3. ^ Bruce C, Sharp DS, Tall AR (May 1998). "[1]". J Lipid Res 39 (5): 1071-8. PMID 9610775.
  4. ^ Abbey M, Nestel PJ (1994). "Plasma cholesteryl ester transfer protein activity is increased when trans-elaidic acid is substituted for cis-oleic acid in the diet". Atherosclerosis 106 (1): 99–107. doi:10.1016/0021-9150(94)90086-8. PMID 8018112.
  5. ^ Barter PJ, Brewer HB Jr, Chapman MJ, Hennekens CH, Rader DJ, Tall AR (Feb 2003). "Cholesteryl ester transfer protein: a novel target for raising HDL and inhibiting atherosclerosis". Arterioscler Thromb Vasc Biol 23 (2): 160-7. PMID 12588754.
  6. ^ Brousseau ME, Schaefer EJ, Wolfe ML, Bloedon LT, Digenio AG, Clark RW, Mancuso JP, Rader DJ (Apr 2004). "Effects of an inhibitor of cholesteryl ester transfer protein on HDL cholesterol". N Engl J Med 350 (15): 1505-15. PMID 15071125.
  7. ^ Nissen SE, Tardif JC, Nicholls SJ, Revkin JH, Shear CL, Duggan WT, Ruzyllo W, Bachinsky WB, Lasala GP, Tuzcu EM; ILLUSTRATE Investigators (Mar 2007). "Effect of torcetrapib on the progression of coronary atherosclerosis". N Engl J Med 356 (13): 1304-16. PMID 17387129.
  8. ^ Kastelein JJ, van Leuven SI, Burgess L, Evans GW, Kuivenhoven JA, Barter PJ, Revkin JH, Grobbee DE, Riley WA, Shear CL, Duggan WT, Bots ML; RADIANCE 1 Investigators. (Apr 2007). "Effect of torcetrapib on carotid atherosclerosis in familial hypercholesterolemia". N Engl J Med 356 (16): 1620-30. PMID 17387131.
  9. ^ U.S. Food and Drug Administration (3 December 2006). "Pfizer Stops All Torcetrapib Clinical Trials in Interest of Patient Safety". Press release.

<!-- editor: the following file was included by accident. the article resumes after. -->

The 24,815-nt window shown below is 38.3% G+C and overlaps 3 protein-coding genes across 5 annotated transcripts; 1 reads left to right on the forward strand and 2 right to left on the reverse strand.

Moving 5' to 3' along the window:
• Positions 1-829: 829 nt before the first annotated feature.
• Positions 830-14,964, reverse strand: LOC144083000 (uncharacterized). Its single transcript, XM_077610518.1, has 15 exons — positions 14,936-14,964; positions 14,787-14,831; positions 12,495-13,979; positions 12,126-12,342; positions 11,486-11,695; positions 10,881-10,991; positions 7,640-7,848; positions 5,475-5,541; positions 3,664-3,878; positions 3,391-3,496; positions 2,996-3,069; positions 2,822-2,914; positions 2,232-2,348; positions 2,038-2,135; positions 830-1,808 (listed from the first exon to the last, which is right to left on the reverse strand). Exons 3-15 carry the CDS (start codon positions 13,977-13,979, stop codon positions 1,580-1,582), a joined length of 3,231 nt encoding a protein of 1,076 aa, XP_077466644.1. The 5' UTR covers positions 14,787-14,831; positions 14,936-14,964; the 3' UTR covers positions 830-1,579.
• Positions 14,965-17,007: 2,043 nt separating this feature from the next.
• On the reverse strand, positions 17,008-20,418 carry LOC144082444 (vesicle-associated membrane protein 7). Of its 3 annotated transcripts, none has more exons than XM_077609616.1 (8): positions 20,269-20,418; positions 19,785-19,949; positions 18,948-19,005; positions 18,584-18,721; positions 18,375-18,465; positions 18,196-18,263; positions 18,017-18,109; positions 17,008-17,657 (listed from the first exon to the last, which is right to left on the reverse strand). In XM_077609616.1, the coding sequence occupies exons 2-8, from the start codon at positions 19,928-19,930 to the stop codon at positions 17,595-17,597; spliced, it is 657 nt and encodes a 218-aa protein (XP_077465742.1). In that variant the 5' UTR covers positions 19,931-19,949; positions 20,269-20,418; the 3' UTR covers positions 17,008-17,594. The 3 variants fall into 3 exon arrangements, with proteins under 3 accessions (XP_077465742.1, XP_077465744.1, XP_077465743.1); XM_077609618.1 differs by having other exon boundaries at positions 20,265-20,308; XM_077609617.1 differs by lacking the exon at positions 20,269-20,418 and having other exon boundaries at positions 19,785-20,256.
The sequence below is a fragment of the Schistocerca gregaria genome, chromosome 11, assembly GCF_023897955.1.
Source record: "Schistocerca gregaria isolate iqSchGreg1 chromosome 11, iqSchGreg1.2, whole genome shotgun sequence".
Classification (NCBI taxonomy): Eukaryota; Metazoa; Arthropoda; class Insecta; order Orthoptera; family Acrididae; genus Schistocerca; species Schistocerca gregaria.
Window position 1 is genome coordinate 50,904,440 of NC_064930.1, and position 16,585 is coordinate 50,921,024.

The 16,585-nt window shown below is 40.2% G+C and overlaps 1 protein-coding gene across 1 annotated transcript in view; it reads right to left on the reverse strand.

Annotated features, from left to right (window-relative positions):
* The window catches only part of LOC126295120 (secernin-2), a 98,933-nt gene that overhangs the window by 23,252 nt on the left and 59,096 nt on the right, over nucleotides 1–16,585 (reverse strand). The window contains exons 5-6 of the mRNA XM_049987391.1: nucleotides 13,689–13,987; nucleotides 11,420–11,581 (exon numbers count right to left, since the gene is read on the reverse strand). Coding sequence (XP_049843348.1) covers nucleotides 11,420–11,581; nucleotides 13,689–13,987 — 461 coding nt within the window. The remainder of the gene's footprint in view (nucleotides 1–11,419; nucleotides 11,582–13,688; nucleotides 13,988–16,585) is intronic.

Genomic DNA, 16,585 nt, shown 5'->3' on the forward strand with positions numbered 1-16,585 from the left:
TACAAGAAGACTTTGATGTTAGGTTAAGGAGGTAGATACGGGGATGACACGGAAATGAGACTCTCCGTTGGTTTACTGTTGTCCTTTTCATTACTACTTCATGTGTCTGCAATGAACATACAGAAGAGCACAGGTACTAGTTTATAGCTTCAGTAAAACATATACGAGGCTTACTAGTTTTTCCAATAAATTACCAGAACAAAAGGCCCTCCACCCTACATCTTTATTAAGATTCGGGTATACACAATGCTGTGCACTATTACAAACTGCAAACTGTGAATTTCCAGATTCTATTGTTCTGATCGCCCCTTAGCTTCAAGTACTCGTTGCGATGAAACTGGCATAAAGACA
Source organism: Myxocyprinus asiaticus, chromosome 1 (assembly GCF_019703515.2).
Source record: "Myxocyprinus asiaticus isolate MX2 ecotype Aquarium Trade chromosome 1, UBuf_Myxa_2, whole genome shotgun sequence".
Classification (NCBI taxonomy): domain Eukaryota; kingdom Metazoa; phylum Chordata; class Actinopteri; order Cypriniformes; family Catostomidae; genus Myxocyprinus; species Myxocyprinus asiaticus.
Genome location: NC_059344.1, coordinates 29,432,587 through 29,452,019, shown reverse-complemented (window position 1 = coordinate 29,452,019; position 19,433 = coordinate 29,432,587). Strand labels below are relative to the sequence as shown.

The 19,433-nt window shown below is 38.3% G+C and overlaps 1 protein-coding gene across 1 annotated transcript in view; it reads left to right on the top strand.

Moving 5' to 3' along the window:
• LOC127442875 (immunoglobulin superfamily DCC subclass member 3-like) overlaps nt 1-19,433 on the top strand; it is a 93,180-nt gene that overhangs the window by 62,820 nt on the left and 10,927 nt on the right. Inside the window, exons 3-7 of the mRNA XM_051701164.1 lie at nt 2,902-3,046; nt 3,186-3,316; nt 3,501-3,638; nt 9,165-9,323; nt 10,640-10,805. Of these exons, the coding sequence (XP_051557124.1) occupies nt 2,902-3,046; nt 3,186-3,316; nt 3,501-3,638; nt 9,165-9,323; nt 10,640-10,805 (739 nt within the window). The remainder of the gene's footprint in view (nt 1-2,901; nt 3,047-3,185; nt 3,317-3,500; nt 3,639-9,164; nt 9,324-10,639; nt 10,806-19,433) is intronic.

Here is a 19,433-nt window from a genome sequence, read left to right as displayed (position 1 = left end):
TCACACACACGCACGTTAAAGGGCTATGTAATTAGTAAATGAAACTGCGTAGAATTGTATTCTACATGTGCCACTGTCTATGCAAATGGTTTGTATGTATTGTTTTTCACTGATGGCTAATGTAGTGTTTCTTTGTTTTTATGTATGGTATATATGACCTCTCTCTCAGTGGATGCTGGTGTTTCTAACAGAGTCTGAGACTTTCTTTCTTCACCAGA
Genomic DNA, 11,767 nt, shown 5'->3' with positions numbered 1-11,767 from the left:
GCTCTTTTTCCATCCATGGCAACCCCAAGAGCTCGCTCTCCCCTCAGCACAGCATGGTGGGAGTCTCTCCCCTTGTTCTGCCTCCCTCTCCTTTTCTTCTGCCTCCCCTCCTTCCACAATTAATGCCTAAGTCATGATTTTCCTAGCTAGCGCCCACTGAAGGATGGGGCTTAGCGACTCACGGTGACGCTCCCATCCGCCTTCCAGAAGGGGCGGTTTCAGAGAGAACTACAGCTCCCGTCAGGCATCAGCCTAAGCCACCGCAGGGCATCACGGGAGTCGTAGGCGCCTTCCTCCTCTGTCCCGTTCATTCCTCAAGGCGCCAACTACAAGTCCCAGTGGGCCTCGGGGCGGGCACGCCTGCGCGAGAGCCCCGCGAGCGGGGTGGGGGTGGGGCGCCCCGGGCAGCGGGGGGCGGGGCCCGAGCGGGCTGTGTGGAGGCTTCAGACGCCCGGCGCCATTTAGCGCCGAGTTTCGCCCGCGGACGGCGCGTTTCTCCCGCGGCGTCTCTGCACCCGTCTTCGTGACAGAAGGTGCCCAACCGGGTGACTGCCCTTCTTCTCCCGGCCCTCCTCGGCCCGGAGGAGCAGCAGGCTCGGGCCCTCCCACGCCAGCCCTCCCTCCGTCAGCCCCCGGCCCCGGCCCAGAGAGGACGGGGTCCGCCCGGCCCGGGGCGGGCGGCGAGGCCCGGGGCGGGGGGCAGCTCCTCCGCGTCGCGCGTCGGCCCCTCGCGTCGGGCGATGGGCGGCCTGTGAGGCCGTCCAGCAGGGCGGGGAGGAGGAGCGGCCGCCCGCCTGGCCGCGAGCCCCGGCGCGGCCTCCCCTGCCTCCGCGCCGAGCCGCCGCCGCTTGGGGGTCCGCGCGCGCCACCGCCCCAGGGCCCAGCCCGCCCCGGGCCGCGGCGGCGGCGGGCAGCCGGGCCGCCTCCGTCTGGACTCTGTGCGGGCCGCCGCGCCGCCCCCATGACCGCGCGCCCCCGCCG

10. ^ El Harchaoui K, van der Steeg WA, Stroes ES, Kastelein JJ (Aug 2007). "The role of CETP inhibition in dyslipidemia". Curr Atheroscler Rep 9 (2): 125-33. PMID 17877921.
  11. ^ de Grooth GJ, Kuivenhoven JA, Stalenhoef AF, de Graaf J, Zwinderman AH, Posma JL, van Tol A, Kastelein JJ (May 2002). "Efficacy and safety of a novel cholesteryl ester transfer protein inhibitor, JTT-705, in humans: a randomized phase II dose-response study". Circulation 105 (18): 2159-65. PMID 11994249.
  12. ^ Reuters. "Merck announces its investigational CETP-Inhibitor, MK-0859, produced positive effects on lipids with no observed blood pressure changes", Reuters, Inc., 4 October 2007. Retrieved on 2007-11-04. 

Further reading

  • Okajima F (2002). "[Distribution of sphingosine 1-phosphate in plasma lipoproteins and its role in the regulation of the vascular cell functions]". Tanpakushitsu Kakusan Koso 47 (4 Suppl): 480-7. PMID 11915346.
  • Barter PJ, Brewer HB, Chapman MJ, et al. (2003). "Cholesteryl ester transfer protein: a novel target for raising HDL and inhibiting atherosclerosis.". Arterioscler. Thromb. Vasc. Biol. 23 (2): 160-7. PMID 12588754.
  • Dallinga-Thie GM, Dullaart RP, van Tol A (2007). "Concerted actions of cholesteryl ester transfer protein and phospholipid transfer protein in type 2 diabetes: effects of apolipoproteins.". Curr. Opin. Lipidol. 18 (3): 251-7. doi:10.1097/MOL.0b013e3280e12685. PMID 17495597.
 
This article is licensed under the GNU Free Documentation License. It uses material from the Wikipedia article "Cholesterylester_transfer_protein". A list of authors is available in Wikipedia.